About 15,000 people have visited the Japan-Taiwan Exchange Association (JTEA) over the past week to pay their respects to former Japanese prime minister Shinzo Abe, who was assassinated during a campaign event in Nara, Japan, on July 8, Japan’s de facto embassy in Taiwan said late on Sunday.
The association wrote on Facebook that 12,750 people visited its Taipei headquarters from Monday last week to Sunday to mourn the death of Abe, while another 1,693 paid their respects at its Kaohsiung branch from Monday last week to Wednesday.
Memorial venues were set up at both locations for people to pay their respects to Japan’s longest-serving prime minister.
The Facebook post included a time-lapse video that recorded the mourners at the venues over the week.
In the post, JTEA Representative Hiroyasu Izumi said he believed that such an outpouring of support could only be seen in Taiwan.
“We have seen parents taking their young children, elderly people in wheelchairs, people traveling from afar and taking a day off work, just to personally visit our offices to pay their respects,” he said.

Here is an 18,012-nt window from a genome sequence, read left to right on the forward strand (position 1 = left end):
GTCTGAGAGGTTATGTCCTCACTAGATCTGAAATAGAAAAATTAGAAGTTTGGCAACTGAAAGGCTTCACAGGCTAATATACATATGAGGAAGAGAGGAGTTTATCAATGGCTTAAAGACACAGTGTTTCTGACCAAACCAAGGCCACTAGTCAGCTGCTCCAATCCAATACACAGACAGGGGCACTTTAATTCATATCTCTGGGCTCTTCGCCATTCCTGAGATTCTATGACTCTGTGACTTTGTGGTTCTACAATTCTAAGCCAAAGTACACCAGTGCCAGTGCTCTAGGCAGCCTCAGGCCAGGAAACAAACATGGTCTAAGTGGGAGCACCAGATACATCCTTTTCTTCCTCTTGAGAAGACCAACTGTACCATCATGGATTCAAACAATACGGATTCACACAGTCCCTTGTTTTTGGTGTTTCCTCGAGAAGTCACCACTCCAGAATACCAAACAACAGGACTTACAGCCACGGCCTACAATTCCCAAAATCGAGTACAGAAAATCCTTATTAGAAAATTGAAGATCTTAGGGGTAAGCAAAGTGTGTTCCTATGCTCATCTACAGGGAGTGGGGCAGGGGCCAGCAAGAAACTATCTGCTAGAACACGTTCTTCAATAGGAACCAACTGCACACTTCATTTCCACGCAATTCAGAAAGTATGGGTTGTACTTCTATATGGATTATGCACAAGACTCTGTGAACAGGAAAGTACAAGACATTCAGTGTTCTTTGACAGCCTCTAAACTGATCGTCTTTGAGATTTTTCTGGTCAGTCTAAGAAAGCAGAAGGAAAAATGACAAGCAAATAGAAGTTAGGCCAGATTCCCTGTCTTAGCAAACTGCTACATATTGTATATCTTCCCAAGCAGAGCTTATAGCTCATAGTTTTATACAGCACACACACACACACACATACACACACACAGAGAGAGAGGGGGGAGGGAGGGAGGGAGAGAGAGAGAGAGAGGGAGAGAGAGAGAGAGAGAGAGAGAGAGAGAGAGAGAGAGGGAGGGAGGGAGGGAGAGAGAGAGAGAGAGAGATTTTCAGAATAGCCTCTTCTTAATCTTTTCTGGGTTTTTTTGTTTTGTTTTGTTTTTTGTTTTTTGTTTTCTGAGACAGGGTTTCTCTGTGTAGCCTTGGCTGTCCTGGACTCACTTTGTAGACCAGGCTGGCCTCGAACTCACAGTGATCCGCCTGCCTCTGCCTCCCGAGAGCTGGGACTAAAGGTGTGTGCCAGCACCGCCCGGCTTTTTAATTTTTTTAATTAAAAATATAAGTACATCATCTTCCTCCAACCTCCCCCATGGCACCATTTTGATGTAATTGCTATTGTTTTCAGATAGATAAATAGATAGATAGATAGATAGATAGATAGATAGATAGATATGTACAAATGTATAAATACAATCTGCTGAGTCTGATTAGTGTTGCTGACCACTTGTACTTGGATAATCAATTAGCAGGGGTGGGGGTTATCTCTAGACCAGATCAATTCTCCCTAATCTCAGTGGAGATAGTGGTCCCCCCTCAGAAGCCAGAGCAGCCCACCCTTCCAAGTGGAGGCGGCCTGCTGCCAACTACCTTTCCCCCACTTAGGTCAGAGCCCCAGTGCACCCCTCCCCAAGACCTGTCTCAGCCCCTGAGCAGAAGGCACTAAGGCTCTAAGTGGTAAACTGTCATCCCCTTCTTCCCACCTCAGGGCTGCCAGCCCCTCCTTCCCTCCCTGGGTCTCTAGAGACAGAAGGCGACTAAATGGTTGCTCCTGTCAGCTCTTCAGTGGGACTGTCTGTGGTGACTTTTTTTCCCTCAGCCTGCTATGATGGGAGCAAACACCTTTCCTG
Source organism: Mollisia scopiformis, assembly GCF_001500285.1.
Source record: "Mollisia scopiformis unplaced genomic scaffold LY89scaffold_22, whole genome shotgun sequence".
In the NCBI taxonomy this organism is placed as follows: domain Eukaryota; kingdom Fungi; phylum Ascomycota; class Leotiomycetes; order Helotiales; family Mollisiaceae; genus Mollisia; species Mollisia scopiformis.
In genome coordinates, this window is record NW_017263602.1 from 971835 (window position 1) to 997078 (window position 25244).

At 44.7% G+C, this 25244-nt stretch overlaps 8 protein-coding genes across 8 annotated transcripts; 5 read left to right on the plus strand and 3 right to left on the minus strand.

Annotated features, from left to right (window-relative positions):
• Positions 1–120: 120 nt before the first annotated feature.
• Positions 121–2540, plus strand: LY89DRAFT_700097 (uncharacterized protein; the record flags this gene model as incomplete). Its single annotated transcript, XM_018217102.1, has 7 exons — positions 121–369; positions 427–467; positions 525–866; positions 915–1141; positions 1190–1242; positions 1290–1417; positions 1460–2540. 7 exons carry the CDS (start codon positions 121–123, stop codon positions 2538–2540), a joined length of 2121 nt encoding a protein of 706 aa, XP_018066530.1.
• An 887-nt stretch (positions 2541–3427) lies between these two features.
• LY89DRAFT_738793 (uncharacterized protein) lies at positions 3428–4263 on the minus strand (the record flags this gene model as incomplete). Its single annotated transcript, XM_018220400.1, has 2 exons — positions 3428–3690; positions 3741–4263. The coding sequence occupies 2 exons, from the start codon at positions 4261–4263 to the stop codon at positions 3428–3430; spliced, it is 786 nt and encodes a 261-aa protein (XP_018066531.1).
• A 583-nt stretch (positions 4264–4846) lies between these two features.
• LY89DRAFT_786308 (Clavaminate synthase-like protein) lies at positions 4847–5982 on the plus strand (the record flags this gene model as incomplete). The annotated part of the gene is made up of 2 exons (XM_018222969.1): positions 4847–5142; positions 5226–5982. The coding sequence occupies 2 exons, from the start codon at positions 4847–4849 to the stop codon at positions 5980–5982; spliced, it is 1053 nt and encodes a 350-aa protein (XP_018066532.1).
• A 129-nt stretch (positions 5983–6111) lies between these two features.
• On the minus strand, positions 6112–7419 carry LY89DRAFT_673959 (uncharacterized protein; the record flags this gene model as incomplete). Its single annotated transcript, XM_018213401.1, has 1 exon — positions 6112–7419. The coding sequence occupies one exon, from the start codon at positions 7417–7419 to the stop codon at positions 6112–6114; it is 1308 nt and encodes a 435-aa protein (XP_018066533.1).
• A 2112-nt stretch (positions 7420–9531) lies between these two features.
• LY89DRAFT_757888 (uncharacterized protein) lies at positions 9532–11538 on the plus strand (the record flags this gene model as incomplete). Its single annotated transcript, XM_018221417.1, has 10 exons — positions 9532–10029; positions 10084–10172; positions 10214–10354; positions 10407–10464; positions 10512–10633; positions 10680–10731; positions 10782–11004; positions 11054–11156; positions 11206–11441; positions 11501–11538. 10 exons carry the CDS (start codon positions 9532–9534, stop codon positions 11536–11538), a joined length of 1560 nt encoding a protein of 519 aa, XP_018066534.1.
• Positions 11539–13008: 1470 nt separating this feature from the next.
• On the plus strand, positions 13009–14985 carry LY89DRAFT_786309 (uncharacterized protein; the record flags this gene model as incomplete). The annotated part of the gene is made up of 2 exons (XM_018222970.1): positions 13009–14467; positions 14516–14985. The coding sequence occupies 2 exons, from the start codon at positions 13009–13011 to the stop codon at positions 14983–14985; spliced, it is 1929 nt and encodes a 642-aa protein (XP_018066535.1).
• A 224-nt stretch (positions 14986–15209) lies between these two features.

“I feel deeply gratified to see that Abe’s goodwill toward Taiwan has been well received by many Taiwanese,” he said.
Izumi said Taiwanese have always been ready to offer help to Japan when it is struck by a major misfortune.
He thanked every single mourner, adding that he hopes Japan and Taiwan will continue to take care of each other, which was Abe’s life-long pursuit.
Abe died on July 8 at the age of 67 after he was shot while campaigning for the Japanese House of Councilor elections, held on July 10. Police arrested a 41-year-old suspect who allegedly shot Abe with a homemade shotgun.
Abe was a vocal supporter of Taiwan and helped reinforce Taiwan-Japan relations during his time as prime minister and after leaving the post.
To show Taiwan’s respect for Abe, all government agencies and public schools in Taiwan flew the national flag at half-mast on Monday last week.
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